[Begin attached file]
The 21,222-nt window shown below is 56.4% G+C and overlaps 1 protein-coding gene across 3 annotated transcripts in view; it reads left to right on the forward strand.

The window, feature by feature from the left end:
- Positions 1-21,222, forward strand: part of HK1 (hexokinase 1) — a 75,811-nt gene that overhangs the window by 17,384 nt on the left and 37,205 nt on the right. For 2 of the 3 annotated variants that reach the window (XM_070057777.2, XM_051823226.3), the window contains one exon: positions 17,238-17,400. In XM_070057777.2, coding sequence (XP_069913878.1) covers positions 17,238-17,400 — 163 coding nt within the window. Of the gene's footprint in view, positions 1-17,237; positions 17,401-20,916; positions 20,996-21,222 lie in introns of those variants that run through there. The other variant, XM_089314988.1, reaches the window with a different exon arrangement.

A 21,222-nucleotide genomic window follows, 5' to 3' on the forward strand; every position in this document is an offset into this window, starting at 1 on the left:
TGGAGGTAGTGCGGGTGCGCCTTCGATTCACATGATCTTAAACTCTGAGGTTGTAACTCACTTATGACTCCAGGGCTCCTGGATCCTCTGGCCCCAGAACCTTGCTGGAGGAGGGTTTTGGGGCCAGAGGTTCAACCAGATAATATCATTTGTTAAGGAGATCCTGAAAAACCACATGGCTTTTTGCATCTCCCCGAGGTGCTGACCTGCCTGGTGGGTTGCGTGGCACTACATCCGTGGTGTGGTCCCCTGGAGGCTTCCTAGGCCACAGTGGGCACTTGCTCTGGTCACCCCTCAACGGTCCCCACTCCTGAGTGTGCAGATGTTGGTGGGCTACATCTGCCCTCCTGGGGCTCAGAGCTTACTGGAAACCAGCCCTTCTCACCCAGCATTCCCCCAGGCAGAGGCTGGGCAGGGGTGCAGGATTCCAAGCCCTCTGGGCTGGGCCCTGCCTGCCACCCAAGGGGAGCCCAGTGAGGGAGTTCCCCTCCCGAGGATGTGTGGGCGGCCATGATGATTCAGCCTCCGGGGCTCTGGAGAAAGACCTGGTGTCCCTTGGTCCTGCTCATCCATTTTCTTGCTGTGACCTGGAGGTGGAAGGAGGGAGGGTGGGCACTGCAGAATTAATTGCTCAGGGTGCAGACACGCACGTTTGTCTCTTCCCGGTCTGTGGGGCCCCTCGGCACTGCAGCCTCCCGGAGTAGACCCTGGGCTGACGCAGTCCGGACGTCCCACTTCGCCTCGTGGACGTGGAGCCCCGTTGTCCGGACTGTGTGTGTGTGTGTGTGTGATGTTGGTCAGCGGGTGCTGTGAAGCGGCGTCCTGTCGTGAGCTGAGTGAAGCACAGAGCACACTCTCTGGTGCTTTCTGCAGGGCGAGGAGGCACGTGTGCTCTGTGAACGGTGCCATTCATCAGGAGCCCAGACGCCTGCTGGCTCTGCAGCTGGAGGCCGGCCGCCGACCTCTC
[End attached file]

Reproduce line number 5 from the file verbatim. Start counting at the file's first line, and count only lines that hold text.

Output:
TGGAGGTAGTGCGGGTGCGCCTTCGATTCACATGATCTTAAACTCTGAGGTTGTAACTCACTTATGACTCCAGGGCTCCTGGATCCTCTGGCCCCAGAACCTTGCTGGAGGAGGGTTTTGGGGCCAGAGGTTCAACCAGATAATATCATTTGTTAAGGAGATCCTGAAAAACCACATGGCTTTTTGCATCTCCCCGAGGTGCTGACCTGCCTGGTGGGTTGCGTGGCACTACATCCGTGGTGTGGTCCCCTGGAGGCTTCCTAGGCCACAGTGGGCACTTGCTCTGGTCACCCCTCAACGGTCCCCACTCCTGAGTGTGCAGATGTTGGTGGGCTACATCTGCCCTCCTGGGGCTCAGAGCTTACTGGAAACCAGCCCTTCTCACCCAGCATTCCCCCAGGCAGAGGCTGGGCAGGGGTGCAGGATTCCAAGCCCTCTGGGCTGGGCCCTGCCTGCCACCCAAGGGGAGCCCAGTGAGGGAGTTCCCCTCCCGAGGATGTGTGGGCGGCCATGATGATTCAGCCTCCGGGGCTCTGGAGAAAGACCTGGTGTCCCTTGGTCCTGCTCATCCATTTTCTTGCTGTGACCTGGAGGTGGAAGGAGGGAGGGTGGGCACTGCAGAATTAATTGCTCAGGGTGCAGACACGCACGTTTGTCTCTTCCCGGTCTGTGGGGCCCCTCGGCACTGCAGCCTCCCGGAGTAGACCCTGGGCTGACGCAGTCCGGACGTCCCACTTCGCCTCGTGGACGTGGAGCCCCGTTGTCCGGACTGTGTGTGTGTGTGTGTGTGATGTTGGTCAGCGGGTGCTGTGAAGCGGCGTCCTGTCGTGAGCTGAGTGAAGCACAGAGCACACTCTCTGGTGCTTTCTGCAGGGCGAGGAGGCACGTGTGCTCTGTGAACGGTGCCATTCATCAGGAGCCCAGACGCCTGCTGGCTCTGCAGCTGGAGGCCGGCCGCCGACCTCTC